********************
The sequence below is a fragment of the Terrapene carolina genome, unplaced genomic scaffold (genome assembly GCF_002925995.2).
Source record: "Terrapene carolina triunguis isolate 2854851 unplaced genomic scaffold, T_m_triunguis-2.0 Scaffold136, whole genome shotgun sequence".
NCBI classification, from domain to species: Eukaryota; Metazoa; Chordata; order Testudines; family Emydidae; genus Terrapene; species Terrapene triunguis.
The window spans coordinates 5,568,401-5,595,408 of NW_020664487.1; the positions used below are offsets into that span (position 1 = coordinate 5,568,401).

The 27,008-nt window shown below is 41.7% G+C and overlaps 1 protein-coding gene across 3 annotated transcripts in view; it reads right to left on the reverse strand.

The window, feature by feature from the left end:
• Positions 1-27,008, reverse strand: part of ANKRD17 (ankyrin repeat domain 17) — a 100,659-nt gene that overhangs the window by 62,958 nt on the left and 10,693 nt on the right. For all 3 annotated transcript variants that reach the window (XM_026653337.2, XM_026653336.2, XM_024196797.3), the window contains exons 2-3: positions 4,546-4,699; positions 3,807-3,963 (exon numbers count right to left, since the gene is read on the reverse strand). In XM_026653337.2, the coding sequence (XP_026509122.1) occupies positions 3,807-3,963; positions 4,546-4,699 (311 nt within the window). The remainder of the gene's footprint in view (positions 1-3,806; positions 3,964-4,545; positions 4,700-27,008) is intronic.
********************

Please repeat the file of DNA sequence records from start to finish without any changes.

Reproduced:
The sequence below is a fragment of the Terrapene carolina genome, unplaced genomic scaffold (genome assembly GCF_002925995.2).
Source record: "Terrapene carolina triunguis isolate 2854851 unplaced genomic scaffold, T_m_triunguis-2.0 Scaffold136, whole genome shotgun sequence".
NCBI classification, from domain to species: Eukaryota; Metazoa; Chordata; order Testudines; family Emydidae; genus Terrapene; species Terrapene triunguis.
The window spans coordinates 5,568,401-5,595,408 of NW_020664487.1; the positions used below are offsets into that span (position 1 = coordinate 5,568,401).

The 27,008-nt window shown below is 41.7% G+C and overlaps 1 protein-coding gene across 3 annotated transcripts in view; it reads right to left on the reverse strand.

The window, feature by feature from the left end:
• Positions 1-27,008, reverse strand: part of ANKRD17 (ankyrin repeat domain 17) — a 100,659-nt gene that overhangs the window by 62,958 nt on the left and 10,693 nt on the right. For all 3 annotated transcript variants that reach the window (XM_026653337.2, XM_026653336.2, XM_024196797.3), the window contains exons 2-3: positions 4,546-4,699; positions 3,807-3,963 (exon numbers count right to left, since the gene is read on the reverse strand). In XM_026653337.2, the coding sequence (XP_026509122.1) occupies positions 3,807-3,963; positions 4,546-4,699 (311 nt within the window). The remainder of the gene's footprint in view (positions 1-3,806; positions 3,964-4,545; positions 4,700-27,008) is intronic.